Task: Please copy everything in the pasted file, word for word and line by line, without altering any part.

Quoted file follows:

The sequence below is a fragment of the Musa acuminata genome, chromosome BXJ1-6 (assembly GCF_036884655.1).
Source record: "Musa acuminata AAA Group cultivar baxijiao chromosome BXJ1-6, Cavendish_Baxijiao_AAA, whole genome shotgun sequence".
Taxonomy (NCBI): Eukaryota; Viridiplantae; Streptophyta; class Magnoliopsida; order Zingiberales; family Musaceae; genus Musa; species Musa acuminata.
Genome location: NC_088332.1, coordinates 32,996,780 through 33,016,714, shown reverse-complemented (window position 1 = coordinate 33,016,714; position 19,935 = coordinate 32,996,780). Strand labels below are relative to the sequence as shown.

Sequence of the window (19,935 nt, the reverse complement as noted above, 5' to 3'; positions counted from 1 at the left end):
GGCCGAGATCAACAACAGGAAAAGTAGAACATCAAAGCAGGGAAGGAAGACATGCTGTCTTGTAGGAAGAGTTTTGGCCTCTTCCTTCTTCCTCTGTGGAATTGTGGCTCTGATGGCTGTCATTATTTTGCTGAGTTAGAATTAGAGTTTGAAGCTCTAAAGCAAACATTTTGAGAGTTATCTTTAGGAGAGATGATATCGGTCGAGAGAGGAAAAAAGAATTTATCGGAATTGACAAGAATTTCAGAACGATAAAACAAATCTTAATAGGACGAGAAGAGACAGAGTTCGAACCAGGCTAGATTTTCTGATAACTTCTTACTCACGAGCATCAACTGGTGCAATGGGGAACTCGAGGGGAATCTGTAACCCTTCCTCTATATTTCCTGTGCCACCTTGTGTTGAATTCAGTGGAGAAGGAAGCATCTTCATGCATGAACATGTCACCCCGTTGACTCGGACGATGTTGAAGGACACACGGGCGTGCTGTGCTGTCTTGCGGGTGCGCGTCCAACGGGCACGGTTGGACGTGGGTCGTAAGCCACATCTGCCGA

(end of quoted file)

The sequence below is a fragment of the Musa acuminata genome, chromosome BXJ1-6 (assembly GCF_036884655.1).
Source record: "Musa acuminata AAA Group cultivar baxijiao chromosome BXJ1-6, Cavendish_Baxijiao_AAA, whole genome shotgun sequence".
Taxonomy (NCBI): Eukaryota; Viridiplantae; Streptophyta; class Magnoliopsida; order Zingiberales; family Musaceae; genus Musa; species Musa acuminata.
Genome location: NC_088332.1, coordinates 32,996,780 through 33,016,714, shown reverse-complemented (window position 1 = coordinate 33,016,714; position 19,935 = coordinate 32,996,780). Strand labels below are relative to the sequence as shown.

Sequence of the window (19,935 nt, the reverse complement as noted above, 5' to 3'; positions counted from 1 at the left end):
GGCCGAGATCAACAACAGGAAAAGTAGAACATCAAAGCAGGGAAGGAAGACATGCTGTCTTGTAGGAAGAGTTTTGGCCTCTTCCTTCTTCCTCTGTGGAATTGTGGCTCTGATGGCTGTCATTATTTTGCTGAGTTAGAATTAGAGTTTGAAGCTCTAAAGCAAACATTTTGAGAGTTATCTTTAGGAGAGATGATATCGGTCGAGAGAGGAAAAAAGAATTTATCGGAATTGACAAGAATTTCAGAACGATAAAACAAATCTTAATAGGACGAGAAGAGACAGAGTTCGAACCAGGCTAGATTTTCTGATAACTTCTTACTCACGAGCATCAACTGGTGCAATGGGGAACTCGAGGGGAATCTGTAACCCTTCCTCTATATTTCCTGTGCCACCTTGTGTTGAATTCAGTGGAGAAGGAAGCATCTTCATGCATGAACATGTCACCCCGTTGACTCGGACGATGTTGAAGGACACACGGGCGTGCTGTGCTGTCTTGCGGGTGCGCGTCCAACGGGCACGGTTGGACGTGGGTCGTAAGCCACATCTGCCGA